ROTTERDAM, THE NETHERLANDS, AND BRUSSELS — While patrolling the port of Felixstowe, British authorities recently came across a shipment of what was said to be plastics. Instead, they found a load of damaged computer equipment, set to be dumped in Pakistan.
In the port of Antwerp, Belgian authorities recently searched a container officially loaded with copper scrap. However it was filled with plastics, metal, glass, and shredded car wrecks. Its illegal destination: China.
Across Europe, the waste business is booming. Because of tight regulations enacted by the European Union in 1994, proper waste disposal in European landfills or faraway dumping grounds has become prohibitively expensive. Enter the black-market trash brokers, who have taken to "port hopping" - moving toxic rubbish along the line of least resistance to underregulated areas in Africa or Asia.
"Information from all over Europe tells us companies are - deliberately or not - exporting waste through ports that are being least inspected," says Nancy Isarin, from the official environmental enforcement authority in the Netherlands.
But a cooperative effort known as the Seaport Project is cracking down. The project began last year, when enforcement authorities from six European countries joined hands, led by Ms. Isarin. Their coordinated investigation uncovered just how extensive port hopping has become. Of all international waste shipments inspected in the six participating seaports between June 2003 and May 2004, 20 percent turned out to be illegal.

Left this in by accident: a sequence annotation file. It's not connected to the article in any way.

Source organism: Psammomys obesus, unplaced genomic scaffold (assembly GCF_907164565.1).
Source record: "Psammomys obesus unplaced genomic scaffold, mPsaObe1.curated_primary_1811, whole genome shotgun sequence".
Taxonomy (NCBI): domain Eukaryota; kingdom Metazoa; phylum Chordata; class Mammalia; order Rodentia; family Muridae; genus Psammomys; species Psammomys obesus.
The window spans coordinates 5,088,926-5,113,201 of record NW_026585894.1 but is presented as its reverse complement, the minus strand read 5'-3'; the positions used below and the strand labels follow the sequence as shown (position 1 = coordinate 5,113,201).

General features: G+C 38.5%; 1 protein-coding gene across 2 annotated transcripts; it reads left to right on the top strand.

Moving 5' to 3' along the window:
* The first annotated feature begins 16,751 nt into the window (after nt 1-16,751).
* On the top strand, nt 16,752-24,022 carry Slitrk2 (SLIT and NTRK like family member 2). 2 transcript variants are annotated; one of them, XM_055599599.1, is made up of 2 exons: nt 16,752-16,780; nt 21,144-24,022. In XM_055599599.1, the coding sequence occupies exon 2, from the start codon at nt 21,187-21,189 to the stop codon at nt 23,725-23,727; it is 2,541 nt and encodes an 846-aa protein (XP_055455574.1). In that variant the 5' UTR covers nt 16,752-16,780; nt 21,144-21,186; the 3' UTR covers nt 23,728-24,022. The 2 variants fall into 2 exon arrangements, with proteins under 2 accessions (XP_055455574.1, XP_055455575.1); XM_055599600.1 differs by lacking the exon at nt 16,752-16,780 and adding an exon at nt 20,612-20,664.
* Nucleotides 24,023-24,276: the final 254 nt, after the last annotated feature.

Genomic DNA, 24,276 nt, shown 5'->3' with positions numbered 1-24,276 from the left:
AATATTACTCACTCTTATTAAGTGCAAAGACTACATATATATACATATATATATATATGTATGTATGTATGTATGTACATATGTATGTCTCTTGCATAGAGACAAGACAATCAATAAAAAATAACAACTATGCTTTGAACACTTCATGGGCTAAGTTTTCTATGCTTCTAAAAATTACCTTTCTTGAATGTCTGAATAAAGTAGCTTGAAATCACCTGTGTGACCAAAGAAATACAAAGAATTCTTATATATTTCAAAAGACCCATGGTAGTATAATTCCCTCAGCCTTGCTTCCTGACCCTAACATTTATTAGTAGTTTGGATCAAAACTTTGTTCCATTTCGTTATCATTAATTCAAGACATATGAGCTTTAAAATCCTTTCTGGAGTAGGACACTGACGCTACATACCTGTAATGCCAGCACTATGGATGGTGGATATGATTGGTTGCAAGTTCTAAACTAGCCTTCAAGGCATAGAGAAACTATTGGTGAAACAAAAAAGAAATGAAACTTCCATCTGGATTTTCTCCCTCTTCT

"That was a real eye-opener for many people," says Melissa Shinn, a specialist at the European Environmental Bureau (EEB) in Brussels, a federation of about 140 European environmental organizations. "These findings have really put the topic on the agenda."
One of the major successes of the Seaport Project was closing down a major operation based out of Ireland.
In the winter of 2003, 51 containers, which were labeled as rubbish, were intercepted in the Dutch port of Rotterdam from Ireland. In fact, they contained an array of illegal waste. The shipment was en route to India, Indonesia, and Singapore, where authorities were not aware of what was coming. The actual recipients in Asia were brokers, making it difficult to trace the destination.
Further investigation showed that this was not an isolated case. Companies throughout Ireland were allegedly partnering with middlemen in Belgium and the Netherlands to make illegal transports.
Once Seaport participants were informed, illegal shipments were stopped in Felixstowe and Antwerp. In the end, the Irish scheme was dismantled; 107 containers, with at least 2,000 tons of illegal waste, were sent back to Ireland.
Interpol was informed on the illegal activities, but prosecution remains a challenge. "Very often the suspected offender is abroad, which makes prosecution difficult," says Isarin. "[It depends] on the cooperation of judicial authorities in the other country."
Indeed, for the project to work port inspections must be done in a similar fashion and according to the same guidelines.
Other challenges also persist. The EEB complains that there's no accurate database on waste shipments. "Once we have all data we can see whether things get better or worse, which can tell us what we need to do or don't," says Ms. Shinn. And the Seaport Project is set to expire in 2006. "The time has come to institutionalize things," she adds. Isarin seems to agree. To continue after June 2006, she says, "We'll need structural financing as well."
Without it, observers say, the brokers will be on the winning end in this cat-and-mouse game.